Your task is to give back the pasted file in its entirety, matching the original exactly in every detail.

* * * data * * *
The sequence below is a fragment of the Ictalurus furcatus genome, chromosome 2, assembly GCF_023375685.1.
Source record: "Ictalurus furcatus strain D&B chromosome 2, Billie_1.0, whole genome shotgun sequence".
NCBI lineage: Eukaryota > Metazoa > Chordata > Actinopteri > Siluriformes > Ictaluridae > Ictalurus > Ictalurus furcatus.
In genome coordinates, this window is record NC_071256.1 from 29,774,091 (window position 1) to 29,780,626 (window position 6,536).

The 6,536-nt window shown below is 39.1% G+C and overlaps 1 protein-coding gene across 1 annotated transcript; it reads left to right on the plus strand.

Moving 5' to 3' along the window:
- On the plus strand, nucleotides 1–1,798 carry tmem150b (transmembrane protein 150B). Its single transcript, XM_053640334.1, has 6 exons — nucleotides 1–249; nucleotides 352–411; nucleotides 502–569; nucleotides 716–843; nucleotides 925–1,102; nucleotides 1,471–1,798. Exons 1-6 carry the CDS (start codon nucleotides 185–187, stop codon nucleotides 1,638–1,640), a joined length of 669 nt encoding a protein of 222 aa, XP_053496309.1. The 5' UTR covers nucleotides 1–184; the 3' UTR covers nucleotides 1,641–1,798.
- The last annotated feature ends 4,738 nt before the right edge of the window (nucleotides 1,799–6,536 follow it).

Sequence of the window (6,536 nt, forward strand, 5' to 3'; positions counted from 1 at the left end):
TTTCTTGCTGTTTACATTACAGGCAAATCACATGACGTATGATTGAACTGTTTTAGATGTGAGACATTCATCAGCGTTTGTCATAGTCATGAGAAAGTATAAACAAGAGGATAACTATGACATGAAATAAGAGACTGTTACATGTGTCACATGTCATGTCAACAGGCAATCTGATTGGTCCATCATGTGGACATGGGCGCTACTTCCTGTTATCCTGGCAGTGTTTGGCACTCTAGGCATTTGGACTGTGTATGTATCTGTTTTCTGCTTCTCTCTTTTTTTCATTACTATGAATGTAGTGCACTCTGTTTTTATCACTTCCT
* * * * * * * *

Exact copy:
The sequence below is a fragment of the Ictalurus furcatus genome, chromosome 2, assembly GCF_023375685.1.
Source record: "Ictalurus furcatus strain D&B chromosome 2, Billie_1.0, whole genome shotgun sequence".
NCBI lineage: Eukaryota > Metazoa > Chordata > Actinopteri > Siluriformes > Ictaluridae > Ictalurus > Ictalurus furcatus.
In genome coordinates, this window is record NC_071256.1 from 29,774,091 (window position 1) to 29,780,626 (window position 6,536).

The 6,536-nt window shown below is 39.1% G+C and overlaps 1 protein-coding gene across 1 annotated transcript; it reads left to right on the plus strand.

Moving 5' to 3' along the window:
- On the plus strand, nucleotides 1–1,798 carry tmem150b (transmembrane protein 150B). Its single transcript, XM_053640334.1, has 6 exons — nucleotides 1–249; nucleotides 352–411; nucleotides 502–569; nucleotides 716–843; nucleotides 925–1,102; nucleotides 1,471–1,798. Exons 1-6 carry the CDS (start codon nucleotides 185–187, stop codon nucleotides 1,638–1,640), a joined length of 669 nt encoding a protein of 222 aa, XP_053496309.1. The 5' UTR covers nucleotides 1–184; the 3' UTR covers nucleotides 1,641–1,798.
- The last annotated feature ends 4,738 nt before the right edge of the window (nucleotides 1,799–6,536 follow it).

Sequence of the window (6,536 nt, forward strand, 5' to 3'; positions counted from 1 at the left end):
TTTCTTGCTGTTTACATTACAGGCAAATCACATGACGTATGATTGAACTGTTTTAGATGTGAGACATTCATCAGCGTTTGTCATAGTCATGAGAAAGTATAAACAAGAGGATAACTATGACATGAAATAAGAGACTGTTACATGTGTCACATGTCATGTCAACAGGCAATCTGATTGGTCCATCATGTGGACATGGGCGCTACTTCCTGTTATCCTGGCAGTGTTTGGCACTCTAGGCATTTGGACTGTGTATGTATCTGTTTTCTGCTTCTCTCTTTTTTTCATTACTATGAATGTAGTGCACTCTGTTTTTATCACTTCCT